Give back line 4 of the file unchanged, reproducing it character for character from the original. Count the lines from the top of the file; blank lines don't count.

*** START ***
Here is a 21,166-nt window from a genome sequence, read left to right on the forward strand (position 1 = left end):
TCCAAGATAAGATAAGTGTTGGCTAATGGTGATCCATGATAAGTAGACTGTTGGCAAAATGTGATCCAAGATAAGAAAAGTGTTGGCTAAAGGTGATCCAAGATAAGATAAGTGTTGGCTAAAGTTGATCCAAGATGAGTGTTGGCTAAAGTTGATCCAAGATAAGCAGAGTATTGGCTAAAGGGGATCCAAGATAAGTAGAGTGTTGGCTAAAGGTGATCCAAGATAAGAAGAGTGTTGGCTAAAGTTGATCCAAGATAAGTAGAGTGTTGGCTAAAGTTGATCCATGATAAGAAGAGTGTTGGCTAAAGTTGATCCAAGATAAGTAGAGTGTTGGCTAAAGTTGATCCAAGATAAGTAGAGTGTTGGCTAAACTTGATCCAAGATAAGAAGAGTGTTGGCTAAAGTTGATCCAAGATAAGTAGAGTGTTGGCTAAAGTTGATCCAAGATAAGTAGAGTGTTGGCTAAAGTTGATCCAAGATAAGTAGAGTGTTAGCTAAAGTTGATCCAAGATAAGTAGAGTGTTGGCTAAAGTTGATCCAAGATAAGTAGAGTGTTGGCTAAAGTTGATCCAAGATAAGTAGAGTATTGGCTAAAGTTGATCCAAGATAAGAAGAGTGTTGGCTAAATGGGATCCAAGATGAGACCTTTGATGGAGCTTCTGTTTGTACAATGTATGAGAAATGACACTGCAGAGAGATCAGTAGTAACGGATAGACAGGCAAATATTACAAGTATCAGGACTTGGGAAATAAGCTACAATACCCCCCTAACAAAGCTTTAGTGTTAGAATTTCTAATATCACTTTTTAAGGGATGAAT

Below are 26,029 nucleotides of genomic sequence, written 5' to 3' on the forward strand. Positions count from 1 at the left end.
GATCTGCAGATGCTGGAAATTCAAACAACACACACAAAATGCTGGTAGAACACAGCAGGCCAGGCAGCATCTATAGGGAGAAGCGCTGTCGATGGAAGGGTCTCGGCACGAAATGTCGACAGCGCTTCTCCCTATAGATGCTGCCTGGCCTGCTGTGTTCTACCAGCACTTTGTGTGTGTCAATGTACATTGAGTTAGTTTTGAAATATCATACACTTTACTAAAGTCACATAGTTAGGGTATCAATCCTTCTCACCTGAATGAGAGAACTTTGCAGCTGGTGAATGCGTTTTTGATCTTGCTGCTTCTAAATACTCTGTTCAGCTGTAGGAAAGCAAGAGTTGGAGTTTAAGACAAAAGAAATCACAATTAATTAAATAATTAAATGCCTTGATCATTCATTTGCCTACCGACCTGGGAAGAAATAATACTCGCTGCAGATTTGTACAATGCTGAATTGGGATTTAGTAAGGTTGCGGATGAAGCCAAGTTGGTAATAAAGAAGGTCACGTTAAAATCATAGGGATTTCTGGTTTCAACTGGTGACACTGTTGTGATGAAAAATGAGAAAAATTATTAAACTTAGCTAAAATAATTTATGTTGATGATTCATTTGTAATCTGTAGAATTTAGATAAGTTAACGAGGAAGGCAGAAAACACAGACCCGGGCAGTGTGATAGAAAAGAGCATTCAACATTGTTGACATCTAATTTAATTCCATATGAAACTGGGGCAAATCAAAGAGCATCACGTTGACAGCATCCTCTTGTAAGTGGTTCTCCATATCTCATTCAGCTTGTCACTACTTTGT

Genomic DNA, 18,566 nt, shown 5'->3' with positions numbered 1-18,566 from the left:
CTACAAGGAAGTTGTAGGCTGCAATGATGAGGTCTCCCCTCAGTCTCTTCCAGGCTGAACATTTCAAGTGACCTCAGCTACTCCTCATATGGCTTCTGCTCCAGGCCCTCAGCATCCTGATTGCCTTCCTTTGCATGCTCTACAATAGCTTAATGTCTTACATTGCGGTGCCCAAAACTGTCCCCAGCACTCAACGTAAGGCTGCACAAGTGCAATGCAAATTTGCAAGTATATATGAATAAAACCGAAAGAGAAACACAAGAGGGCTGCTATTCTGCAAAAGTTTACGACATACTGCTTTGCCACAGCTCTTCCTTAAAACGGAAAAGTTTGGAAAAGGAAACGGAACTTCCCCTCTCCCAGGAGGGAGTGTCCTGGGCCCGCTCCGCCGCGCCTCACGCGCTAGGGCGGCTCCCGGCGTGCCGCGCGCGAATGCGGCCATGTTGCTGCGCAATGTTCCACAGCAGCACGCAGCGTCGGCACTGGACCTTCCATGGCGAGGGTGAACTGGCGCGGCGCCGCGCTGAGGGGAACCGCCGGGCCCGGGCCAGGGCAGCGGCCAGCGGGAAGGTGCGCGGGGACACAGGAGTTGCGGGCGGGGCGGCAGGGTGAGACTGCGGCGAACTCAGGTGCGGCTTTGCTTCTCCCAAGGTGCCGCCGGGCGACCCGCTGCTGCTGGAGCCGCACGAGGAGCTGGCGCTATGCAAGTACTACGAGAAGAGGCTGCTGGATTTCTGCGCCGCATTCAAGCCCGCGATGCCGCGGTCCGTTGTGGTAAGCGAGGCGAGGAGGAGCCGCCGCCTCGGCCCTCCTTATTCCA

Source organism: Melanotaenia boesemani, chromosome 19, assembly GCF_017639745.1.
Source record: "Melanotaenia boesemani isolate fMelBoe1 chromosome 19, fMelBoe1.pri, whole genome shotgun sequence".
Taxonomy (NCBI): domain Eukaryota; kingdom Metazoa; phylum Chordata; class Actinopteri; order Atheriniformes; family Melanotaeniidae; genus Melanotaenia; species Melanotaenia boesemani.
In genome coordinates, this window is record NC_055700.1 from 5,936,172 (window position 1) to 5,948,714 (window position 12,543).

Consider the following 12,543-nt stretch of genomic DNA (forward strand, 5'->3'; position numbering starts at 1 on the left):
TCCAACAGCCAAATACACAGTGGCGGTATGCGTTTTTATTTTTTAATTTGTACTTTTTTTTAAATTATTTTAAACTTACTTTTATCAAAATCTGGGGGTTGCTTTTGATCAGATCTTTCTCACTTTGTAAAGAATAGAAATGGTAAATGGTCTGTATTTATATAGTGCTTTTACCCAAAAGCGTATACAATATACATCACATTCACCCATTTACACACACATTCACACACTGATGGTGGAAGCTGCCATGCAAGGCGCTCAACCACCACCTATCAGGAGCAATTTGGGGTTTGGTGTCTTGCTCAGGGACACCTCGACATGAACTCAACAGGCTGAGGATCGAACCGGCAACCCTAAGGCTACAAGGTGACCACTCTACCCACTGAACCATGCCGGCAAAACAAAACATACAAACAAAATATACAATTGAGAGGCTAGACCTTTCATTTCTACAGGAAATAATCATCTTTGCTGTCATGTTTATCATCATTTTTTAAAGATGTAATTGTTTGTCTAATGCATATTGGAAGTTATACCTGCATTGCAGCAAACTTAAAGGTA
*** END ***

GATCTGCAGATGCTGGAAATTCAAACAACACACACAAAATGCTGGTAGAACACAGCAGGCCAGGCAGCATCTATAGGGAGAAGCGCTGTCGATGGAAGGGTCTCGGCACGAAATGTCGACAGCGCTTCTCCCTATAGATGCTGCCTGGCCTGCTGTGTTCTACCAGCACTTTGTGTGTGTCAATGTACATTGAGTTAGTTTTGAAATATCATACACTTTACTAAAGTCACATAGTTAGGGTATCAATCCTTCTCACCTGAATGAGAGAACTTTGCAGCTGGTGAATGCGTTTTTGATCTTGCTGCTTCTAAATACTCTGTTCAGCTGTAGGAAAGCAAGAGTTGGAGTTTAAGACAAAAGAAATCACAATTAATTAAATAATTAAATGCCTTGATCATTCATTTGCCTACCGACCTGGGAAGAAATAATACTCGCTGCAGATTTGTACAATGCTGAATTGGGATTTAGTAAGGTTGCGGATGAAGCCAAGTTGGTAATAAAGAAGGTCACGTTAAAATCATAGGGATTTCTGGTTTCAACTGGTGACACTGTTGTGATGAAAAATGAGAAAAATTATTAAACTTAGCTAAAATAATTTATGTTGATGATTCATTTGTAATCTGTAGAATTTAGATAAGTTAACGAGGAAGGCAGAAAACACAGACCCGGGCAGTGTGATAGAAAAGAGCATTCAACATTGTTGACATCTAATTTAATTCCATATGAAACTGGGGCAAATCAAAGAGCATCACGTTGACAGCATCCTCTTGTAAGTGGTTCTCCATATCTCATTCAGCTTGTCACTACTTTGT